Arrests of J-e-M terrorists
RECENT arrest of several members of Jaish-e-Mohammad terrorist group is very disconcerting indeed. This is the second instance where foreign terrorist organisation members have been apprehended in Bangladesh.
What one can glean from reports so far, the foreign operative was using Bangladesh as a base to conduct terrorist operation in neighbouring countries and to that end he had recruited Bangladeshi nationals. Although four have been arrested in the swoop, one is not sure how many there are in all in the group. Reportedly, one among the arrested is a veteran terrorist, having served long prison term in India for his involvement in the highjacking of an Indian aircraft.
The arrests confirm a very unpleasant fact that Bangladesh has become an unwitting but easy host to terrorist groups operating in the region. The J-e-M has gained notoriety for attacks on important establishments in India; it works hand-in-glove with the Lashkar-e-Toiba, another very dangerous terrorist outfit.
It also confirms the fact that we have very poor intelligence network or database and that there is little cooperation regionally whatsoever, insofar as combating terrorism is concerned. The fact that one of the arrested, who had served term in prison in India, fled back to Bangladesh after being released recently from prison is testimony to that. Had that not been so, such a person should have been handed over to Bangladesh after release and tagged by the security agencies here and kept under strict watch. In this case, apparently, he was free to rejoin a proscribed terrorist group.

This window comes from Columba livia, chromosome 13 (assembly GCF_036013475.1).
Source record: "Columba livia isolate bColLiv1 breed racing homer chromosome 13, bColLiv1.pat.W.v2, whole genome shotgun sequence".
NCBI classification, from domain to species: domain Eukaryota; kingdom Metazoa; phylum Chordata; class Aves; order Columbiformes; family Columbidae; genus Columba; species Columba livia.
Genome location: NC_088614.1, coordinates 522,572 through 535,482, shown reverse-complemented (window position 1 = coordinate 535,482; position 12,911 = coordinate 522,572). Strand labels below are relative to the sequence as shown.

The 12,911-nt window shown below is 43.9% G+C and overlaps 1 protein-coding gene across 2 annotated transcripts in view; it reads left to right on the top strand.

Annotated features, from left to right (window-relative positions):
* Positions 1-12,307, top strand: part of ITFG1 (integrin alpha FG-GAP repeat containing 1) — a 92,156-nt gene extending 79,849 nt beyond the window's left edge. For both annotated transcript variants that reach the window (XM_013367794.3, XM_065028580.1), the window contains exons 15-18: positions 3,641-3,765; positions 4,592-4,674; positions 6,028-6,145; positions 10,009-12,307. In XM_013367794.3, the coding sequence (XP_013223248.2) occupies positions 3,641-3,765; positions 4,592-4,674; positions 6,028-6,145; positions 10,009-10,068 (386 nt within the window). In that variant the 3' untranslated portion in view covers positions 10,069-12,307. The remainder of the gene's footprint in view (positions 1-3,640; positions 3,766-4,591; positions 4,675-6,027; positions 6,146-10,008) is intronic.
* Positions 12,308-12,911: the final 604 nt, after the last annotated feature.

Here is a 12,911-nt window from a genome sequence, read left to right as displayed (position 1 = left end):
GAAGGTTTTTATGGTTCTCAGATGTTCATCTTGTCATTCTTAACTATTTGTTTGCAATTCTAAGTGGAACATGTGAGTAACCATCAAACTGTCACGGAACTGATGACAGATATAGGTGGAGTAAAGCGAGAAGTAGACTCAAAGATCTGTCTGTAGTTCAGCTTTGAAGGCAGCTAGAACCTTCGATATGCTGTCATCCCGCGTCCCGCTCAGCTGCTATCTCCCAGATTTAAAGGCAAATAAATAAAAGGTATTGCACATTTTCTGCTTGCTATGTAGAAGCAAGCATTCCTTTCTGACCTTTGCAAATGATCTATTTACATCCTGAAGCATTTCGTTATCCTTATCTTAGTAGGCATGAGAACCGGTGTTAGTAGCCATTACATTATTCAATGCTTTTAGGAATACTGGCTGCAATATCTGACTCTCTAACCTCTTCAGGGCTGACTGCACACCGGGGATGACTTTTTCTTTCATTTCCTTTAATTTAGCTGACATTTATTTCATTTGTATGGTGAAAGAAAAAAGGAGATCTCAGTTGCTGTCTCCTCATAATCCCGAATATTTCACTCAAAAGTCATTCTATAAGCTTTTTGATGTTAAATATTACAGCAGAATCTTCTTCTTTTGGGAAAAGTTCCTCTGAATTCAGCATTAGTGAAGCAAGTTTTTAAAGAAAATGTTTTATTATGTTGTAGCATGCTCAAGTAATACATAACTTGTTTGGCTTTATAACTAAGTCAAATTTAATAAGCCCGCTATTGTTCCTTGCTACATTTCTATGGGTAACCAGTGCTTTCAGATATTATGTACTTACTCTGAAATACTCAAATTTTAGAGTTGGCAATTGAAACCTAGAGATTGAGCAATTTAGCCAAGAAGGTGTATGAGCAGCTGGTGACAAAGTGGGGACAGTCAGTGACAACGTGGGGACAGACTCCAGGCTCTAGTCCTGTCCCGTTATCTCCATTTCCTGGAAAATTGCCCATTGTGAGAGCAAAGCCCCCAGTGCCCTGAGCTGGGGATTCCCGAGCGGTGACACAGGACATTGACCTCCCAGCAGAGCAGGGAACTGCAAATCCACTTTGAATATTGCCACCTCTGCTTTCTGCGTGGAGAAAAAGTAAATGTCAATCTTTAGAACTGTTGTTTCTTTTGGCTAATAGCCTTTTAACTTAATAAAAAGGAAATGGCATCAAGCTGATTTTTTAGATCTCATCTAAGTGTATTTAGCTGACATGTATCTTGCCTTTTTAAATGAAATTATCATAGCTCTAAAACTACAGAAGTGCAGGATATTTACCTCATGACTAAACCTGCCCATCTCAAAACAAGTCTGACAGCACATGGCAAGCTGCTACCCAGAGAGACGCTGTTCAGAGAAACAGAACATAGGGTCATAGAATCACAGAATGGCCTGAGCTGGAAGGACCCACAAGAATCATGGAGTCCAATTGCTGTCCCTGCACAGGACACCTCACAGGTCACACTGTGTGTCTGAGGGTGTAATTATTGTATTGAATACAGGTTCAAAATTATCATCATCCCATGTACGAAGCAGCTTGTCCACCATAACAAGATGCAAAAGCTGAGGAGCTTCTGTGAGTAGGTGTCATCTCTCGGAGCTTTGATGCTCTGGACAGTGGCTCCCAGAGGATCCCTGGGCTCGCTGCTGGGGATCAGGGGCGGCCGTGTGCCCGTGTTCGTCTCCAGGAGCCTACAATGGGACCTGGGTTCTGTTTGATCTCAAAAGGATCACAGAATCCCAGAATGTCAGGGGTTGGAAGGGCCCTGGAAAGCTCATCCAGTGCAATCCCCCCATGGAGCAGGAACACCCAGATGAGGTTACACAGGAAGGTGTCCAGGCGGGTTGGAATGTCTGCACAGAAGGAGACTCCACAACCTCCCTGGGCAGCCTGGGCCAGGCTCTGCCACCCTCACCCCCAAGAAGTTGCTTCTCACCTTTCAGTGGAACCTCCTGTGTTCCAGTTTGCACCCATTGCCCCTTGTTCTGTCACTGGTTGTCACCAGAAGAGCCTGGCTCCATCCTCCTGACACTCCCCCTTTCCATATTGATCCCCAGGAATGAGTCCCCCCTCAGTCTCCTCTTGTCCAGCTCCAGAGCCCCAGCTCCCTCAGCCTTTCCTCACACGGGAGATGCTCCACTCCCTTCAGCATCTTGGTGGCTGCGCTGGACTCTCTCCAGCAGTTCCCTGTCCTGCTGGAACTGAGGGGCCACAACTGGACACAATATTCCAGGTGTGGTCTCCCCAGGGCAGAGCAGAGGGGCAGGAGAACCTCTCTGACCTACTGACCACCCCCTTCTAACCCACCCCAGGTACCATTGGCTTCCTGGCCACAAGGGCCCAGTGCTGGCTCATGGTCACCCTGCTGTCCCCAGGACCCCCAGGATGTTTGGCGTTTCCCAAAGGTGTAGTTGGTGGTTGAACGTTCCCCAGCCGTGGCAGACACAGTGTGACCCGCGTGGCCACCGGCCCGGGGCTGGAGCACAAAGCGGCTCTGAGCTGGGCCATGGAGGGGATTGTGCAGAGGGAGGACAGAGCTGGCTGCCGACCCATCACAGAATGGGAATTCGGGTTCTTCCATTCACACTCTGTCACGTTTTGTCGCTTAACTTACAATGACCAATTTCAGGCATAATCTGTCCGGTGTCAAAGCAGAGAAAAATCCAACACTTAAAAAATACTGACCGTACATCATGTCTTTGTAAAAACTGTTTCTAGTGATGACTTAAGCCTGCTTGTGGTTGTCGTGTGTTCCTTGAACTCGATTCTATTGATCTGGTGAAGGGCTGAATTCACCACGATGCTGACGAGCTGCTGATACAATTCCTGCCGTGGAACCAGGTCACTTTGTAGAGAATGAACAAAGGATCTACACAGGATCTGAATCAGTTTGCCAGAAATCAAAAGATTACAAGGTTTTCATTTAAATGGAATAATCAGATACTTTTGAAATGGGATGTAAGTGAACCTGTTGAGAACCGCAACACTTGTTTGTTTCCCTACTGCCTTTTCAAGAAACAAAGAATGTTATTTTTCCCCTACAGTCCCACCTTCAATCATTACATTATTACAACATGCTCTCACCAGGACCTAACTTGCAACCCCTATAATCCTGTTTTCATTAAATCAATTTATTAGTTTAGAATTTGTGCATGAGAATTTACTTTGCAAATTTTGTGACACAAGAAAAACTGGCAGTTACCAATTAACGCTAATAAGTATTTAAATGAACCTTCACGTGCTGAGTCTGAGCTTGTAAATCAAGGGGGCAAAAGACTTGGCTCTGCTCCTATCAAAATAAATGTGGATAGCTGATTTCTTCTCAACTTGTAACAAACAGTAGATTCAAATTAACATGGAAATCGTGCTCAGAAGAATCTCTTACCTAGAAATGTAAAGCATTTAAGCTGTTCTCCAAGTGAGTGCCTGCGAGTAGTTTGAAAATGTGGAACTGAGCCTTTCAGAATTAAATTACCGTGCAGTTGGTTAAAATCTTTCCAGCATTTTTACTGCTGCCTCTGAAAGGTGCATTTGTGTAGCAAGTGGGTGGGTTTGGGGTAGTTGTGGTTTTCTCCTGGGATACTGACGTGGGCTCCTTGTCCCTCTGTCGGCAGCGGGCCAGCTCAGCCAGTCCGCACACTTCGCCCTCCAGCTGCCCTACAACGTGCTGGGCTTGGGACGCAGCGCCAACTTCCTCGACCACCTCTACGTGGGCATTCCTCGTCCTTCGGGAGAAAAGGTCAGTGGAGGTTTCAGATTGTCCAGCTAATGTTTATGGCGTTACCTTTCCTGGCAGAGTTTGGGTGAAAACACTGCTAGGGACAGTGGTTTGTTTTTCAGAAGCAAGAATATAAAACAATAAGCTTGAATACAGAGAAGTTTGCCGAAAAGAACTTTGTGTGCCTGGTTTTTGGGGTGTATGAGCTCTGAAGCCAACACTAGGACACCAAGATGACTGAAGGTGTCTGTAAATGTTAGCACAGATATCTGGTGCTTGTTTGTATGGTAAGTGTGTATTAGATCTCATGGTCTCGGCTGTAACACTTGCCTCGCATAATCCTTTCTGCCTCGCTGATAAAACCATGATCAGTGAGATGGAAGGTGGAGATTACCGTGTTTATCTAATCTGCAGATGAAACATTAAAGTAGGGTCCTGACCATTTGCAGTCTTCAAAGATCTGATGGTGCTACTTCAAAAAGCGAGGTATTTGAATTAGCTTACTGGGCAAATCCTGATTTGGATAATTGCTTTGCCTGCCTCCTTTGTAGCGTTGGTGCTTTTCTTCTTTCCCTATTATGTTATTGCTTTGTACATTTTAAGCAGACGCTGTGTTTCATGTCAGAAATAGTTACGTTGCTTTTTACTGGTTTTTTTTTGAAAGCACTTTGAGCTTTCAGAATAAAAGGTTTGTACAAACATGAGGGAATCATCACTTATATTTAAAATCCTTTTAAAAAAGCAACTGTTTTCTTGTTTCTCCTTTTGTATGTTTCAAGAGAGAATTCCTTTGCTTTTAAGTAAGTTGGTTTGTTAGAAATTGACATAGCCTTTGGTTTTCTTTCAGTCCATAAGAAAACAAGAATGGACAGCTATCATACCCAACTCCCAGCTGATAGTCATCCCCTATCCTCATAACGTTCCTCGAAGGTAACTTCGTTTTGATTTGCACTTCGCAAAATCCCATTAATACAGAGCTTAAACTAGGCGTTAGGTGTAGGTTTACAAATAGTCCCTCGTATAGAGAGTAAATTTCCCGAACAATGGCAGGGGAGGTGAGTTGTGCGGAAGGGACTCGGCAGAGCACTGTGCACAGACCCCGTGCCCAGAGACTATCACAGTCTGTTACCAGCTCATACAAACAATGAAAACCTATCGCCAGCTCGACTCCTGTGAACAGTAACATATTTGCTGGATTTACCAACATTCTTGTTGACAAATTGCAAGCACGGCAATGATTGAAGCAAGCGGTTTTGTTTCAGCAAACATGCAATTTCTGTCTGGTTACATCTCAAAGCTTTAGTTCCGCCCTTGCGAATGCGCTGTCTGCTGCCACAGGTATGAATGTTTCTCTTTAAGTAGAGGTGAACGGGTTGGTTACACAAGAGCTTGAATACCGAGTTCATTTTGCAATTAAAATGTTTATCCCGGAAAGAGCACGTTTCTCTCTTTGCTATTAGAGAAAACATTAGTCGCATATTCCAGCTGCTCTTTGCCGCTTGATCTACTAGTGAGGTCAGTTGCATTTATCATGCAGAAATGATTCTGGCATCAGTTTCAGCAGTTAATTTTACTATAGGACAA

Although the law enforcing agencies must be complimented for a good job done, we call for stricter vigilance because, more likely than not, there are other members who are either acting as sleeper cells or actively engaged in planning terrorist acts, inside or outside the country.
The issue once again reinforces the call for a regional approach to combat the extremists. There is compelling rationale, from what has happened in the recent case, for close interaction amongst the relevant intelligence agencies in the region. Terrorism, whatever maybe their motivations, are common threat to regional peace and stability; and all the countries of the region have suffered the cruelty perpetrated by the terrorists, some more than others. There cannot be a greater compulsion than this for South Asian countries to put their minds and resources together to eliminate the scourge.